Two things I have read a few days ago may warm the appetites and hearts of those planning to celebrate the forthcoming new year by having a blast, as the jargon goes in these cyber days. The first is the theory advanced by some scientists that adaptation to alcohol consumption by our bodies may have actually helped in human evolution. Are we, therefore, ‘hardwired’ to drink alcohol?
Not quite. But first a little preliminary explanation is required so as to understand the putative link between alcohol and evolution. In chemical terms, there are different types of alcohol, and the one contained in drinks fit for human consumption is known as ethanol, which is usually present in concentrations of 3-40% in alcoholic beverages.
The alcohol that enters the body goes into the stomach and finds its way to the liver for processing, just like many substances in the food we eat also go through this path. For this purpose, there is a class of chemical substances in the liver known as enzymes, which break down the alcohol into other substances, which are in turn responsible for the tipsy feeling felt through their effect on the brain, which they reach by way of the blood circulation.
These enzymes are called alcohol dehydrogenases (ADH), of which again there are several types, and whose production is under the control of specific genes. The one we are concerned with is ADH4. It is this gene which codifies for the enzyme responsible for the breakdown of the ethanol found in the alcoholic beverages that we consume.
The issue is: when did humans develop the ability to digest alcohol? As reported in a popular Indian magazine published from New Delhi, OPEN, till recently this was presumed to be when they first started manufacturing alcohol, about 7 million years BCE. The evidence was residues of the earliest known alcoholic beverage made up of a mixture of fermented rice, honey and fruit found in clay pots in China. However, a new study at Sante Fe College in the US, published in Proceedings of the National Academy of Science, has pushed this back another 3 million years, to the time when our primate ancestors left the trees and began to walk on two feet on the ground, picking up and consuming rotten fruit that had dropped there.
What made them take to walking? Because of an abrupt shift in climate – climate change. The forest ecosystem was replaced by more widely dispersed forests and grasslands, so that our ancestors transitioned from a tree-based life to a more land-based one. When fresh fruit was scarce, they had no choice but to consume the rotting fallen fruit, which fermented and therefore contained alcohol. Those who could not digest it died, those who could survived and passed the gene – ADH4 — that allowed them to do so to their offspring.
Interestingly, ADH4 enzymes are found in the throats, tongues and stomachs of primates, the animals which include human beings along with orang-utans, chimps and gorillas. It may be recalled that the decoding of the genome has shown that we share nearly 99% of our genes with chimpanzees and gorillas, our closest relatives in the animal kingdom. Tree-living orang-utans cannot digest alcohol, which humans and land-based chimps and chimpanzees can.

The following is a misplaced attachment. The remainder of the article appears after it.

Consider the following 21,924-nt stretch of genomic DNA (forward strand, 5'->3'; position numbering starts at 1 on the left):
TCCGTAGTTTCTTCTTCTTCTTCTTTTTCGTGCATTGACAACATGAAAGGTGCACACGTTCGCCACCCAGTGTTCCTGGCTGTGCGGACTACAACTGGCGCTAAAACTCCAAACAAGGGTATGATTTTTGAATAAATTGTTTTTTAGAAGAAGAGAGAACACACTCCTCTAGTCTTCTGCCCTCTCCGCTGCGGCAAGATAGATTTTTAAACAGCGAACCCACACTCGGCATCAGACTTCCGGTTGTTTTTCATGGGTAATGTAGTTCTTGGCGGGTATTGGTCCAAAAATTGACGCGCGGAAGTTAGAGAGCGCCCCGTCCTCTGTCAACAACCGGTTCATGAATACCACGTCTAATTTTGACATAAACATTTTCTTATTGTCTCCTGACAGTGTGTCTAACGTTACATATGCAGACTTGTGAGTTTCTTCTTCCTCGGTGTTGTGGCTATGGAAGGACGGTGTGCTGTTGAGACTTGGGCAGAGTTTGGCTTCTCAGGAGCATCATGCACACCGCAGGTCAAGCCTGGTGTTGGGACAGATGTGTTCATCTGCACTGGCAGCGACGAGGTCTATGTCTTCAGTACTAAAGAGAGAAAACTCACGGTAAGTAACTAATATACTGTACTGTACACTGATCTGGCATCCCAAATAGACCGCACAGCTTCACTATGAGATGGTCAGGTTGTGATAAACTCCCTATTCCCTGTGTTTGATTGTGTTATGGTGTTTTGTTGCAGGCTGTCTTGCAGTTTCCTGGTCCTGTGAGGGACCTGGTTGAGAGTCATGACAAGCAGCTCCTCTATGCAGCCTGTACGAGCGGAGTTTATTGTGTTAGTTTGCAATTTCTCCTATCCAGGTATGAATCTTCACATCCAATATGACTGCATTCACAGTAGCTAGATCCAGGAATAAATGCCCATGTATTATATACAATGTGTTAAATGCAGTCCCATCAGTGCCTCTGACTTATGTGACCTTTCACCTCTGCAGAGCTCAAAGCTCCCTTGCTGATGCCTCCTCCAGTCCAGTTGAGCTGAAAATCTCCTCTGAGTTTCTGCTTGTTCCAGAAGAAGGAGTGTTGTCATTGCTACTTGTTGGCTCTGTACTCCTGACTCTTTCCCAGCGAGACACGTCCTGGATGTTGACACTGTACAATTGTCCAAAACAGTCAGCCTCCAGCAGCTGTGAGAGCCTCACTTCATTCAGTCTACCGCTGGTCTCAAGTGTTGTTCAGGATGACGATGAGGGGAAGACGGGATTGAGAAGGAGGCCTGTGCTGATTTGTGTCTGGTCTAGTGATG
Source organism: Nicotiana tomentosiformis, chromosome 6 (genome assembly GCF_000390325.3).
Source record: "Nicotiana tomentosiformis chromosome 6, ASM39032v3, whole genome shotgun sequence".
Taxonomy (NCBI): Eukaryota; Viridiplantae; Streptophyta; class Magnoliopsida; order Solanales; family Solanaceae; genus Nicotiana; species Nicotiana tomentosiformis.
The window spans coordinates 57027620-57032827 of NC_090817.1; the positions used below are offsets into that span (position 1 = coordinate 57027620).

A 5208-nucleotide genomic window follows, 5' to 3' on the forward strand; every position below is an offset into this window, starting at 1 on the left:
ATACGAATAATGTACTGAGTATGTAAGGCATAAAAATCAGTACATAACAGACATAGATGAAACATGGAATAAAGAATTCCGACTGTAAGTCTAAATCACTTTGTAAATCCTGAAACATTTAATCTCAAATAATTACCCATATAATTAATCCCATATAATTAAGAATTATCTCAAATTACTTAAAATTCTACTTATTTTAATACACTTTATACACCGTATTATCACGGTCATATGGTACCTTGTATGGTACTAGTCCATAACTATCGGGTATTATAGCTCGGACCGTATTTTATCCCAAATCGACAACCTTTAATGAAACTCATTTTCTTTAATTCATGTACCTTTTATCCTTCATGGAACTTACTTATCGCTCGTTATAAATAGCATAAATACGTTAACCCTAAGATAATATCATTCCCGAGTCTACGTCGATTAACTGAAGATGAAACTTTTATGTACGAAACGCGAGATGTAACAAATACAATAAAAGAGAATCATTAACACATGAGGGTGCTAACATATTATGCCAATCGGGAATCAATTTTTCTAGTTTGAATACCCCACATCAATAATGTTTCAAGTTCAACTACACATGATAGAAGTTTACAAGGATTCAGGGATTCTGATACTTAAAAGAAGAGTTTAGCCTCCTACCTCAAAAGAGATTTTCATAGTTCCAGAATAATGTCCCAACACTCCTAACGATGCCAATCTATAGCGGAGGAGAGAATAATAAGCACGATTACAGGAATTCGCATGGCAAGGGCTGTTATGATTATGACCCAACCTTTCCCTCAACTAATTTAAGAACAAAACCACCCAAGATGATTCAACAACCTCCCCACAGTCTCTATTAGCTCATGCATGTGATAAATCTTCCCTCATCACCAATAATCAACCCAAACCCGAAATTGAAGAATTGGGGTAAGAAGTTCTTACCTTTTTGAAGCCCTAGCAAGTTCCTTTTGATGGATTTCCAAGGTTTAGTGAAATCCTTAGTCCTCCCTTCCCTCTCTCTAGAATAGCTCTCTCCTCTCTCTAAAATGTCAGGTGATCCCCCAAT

And so 2+2= 4: since our land-based ancestors survived because they could digest alcohol, we have inherited ADH4 from them, and are able to digest, and therefore consume alcohol. The larger issue is not whether we should, because we have been doing it for these millions of years. Initially as an adaptation to survive, and later for cultural and convivial purposes.
But we are humans, and are prone to excesses, and that’s where the problem lies – as everybody knows. Anything in excess is harmful, alcohol very much so. I will not launch into moralizing at this stage save, professional duty oblige, advising caution on medical and health grounds on the part of all consumers for their own good.
Others may draw another level of comfort from an anecdote associated with the famous poet Mirza Ghalib, very well known for his ghazals. Ghalib lived in the 19th century India, when the Mughal empire was in decline. Apparently once he was ‘warned that the prayers of a wine-drinker were never granted.’ His reply was, ‘My friend, if a man has wine, what does he need to pray for?’
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The advent of Narendra Modi
Since I have mentioned India, I may perhaps conclude with what may have been the most awaited positive political event in the world during 2014, in my view comparable in terms of expectations with the first election of Barrack Obama as President of the United States. As has happened during our own general elections on 10th December, nobody thought that Narendra Modi as its prime ministerial candidate would lead his party BJP to such a stunning victory, obtaining a clear-cut majority in Parliament for the first time after 30 years.
Since then he has gone on several high-profile visits, including to Japan, Australia and the US, and has let it be known that India is open to greater business opportunities with foreign partners. The latter are not exactly queuing up at the gates just yet, as there are certain matters to be sorted out within India, but the signal has been very clear and well received, and expectations are very high.
So-called ‘controversies’ regarding Modi can promptly be dispelled by a level-headed reading of Andy Marino’s book ‘Narendra Modi: A Political Biography’ described by author and journalist Tavleen Singh as ‘the best book on Modi to date.’
With this, I wish Narendra Modi all the best for his grand plans for his motherland, and a Happy New year to him as well as to all my friends and compatriots. Additionally, I remind the latter to be moderate regarding alcohol for the festive season – they sure will be the better for it!
* Published in print edition on 30 December 2014